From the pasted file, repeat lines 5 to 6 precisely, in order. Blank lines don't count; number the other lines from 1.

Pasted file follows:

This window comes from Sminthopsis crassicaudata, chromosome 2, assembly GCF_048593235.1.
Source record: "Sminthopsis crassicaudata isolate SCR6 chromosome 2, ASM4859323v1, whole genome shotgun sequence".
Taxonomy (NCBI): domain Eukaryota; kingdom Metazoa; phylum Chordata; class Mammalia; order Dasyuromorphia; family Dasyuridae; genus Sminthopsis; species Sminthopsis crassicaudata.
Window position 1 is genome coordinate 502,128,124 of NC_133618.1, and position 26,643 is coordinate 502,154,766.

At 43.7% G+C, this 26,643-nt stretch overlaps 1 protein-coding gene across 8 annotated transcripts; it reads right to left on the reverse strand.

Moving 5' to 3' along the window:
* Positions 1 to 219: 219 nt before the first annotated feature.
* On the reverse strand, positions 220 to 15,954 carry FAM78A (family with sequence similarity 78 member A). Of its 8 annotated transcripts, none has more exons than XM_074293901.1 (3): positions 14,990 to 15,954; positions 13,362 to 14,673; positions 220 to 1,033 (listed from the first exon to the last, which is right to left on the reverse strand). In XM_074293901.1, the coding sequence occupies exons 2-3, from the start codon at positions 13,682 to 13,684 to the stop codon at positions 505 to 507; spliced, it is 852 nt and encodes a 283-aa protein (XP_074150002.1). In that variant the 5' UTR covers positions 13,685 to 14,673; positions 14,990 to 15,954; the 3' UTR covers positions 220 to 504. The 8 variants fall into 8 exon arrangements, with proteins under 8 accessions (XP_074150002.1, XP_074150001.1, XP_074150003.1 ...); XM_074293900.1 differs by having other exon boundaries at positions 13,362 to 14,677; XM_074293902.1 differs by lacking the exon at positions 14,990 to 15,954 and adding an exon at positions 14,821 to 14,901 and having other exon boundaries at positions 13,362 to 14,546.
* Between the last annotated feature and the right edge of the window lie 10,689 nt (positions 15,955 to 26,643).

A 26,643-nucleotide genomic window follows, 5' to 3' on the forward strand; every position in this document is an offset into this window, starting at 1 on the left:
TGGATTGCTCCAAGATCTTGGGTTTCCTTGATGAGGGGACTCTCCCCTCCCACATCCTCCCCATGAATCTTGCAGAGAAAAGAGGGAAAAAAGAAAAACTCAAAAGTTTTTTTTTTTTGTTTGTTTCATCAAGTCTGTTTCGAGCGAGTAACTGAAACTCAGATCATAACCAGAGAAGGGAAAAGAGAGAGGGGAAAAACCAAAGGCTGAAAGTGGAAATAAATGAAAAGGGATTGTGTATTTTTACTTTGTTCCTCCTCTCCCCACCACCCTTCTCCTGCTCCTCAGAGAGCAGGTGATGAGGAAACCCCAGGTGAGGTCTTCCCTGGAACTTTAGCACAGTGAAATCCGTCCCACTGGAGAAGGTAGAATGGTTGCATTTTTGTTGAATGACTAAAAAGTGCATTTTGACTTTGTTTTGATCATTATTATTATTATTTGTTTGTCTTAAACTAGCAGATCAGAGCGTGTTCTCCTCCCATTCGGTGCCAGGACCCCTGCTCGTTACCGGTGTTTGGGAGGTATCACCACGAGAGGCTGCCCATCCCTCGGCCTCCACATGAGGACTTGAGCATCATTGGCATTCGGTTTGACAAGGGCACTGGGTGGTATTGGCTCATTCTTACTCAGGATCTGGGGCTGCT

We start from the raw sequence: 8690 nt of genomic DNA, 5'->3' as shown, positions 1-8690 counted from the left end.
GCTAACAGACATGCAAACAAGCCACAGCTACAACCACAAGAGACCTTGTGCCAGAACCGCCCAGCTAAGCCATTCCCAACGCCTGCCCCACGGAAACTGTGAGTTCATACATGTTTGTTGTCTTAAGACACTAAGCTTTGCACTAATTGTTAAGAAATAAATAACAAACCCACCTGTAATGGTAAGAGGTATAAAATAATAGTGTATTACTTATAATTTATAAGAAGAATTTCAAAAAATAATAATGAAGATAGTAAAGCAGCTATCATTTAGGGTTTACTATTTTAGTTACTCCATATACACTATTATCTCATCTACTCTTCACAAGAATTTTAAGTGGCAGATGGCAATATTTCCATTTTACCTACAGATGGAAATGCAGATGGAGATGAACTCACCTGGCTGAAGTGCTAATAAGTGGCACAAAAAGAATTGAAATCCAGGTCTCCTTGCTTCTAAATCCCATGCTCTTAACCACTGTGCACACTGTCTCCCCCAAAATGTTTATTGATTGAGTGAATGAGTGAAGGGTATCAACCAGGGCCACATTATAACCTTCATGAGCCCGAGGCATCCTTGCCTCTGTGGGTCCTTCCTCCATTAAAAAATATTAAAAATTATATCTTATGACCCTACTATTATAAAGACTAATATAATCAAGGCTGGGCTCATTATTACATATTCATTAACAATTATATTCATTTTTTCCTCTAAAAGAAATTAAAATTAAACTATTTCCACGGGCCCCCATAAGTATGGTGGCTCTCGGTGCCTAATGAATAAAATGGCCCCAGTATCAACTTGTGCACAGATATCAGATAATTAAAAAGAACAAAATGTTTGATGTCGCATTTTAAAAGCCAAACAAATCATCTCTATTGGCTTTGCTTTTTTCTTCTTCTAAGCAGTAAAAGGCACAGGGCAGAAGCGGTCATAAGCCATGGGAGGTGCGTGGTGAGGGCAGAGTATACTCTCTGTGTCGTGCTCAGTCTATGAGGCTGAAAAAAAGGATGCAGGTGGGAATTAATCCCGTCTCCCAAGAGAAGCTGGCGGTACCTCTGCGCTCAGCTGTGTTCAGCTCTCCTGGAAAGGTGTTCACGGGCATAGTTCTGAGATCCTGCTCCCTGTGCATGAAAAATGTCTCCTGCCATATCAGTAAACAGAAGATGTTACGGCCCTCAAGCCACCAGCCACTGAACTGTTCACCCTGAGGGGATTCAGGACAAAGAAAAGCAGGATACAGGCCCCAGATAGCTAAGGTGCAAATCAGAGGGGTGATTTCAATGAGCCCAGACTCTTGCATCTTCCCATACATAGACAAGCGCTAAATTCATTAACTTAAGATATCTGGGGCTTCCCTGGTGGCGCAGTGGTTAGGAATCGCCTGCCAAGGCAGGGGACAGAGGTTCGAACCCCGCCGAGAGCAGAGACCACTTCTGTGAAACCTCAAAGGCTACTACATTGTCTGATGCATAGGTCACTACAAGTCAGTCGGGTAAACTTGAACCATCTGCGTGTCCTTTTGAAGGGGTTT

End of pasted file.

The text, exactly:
At 43.7% G+C, this 26,643-nt stretch overlaps 1 protein-coding gene across 8 annotated transcripts; it reads right to left on the reverse strand.

Moving 5' to 3' along the window: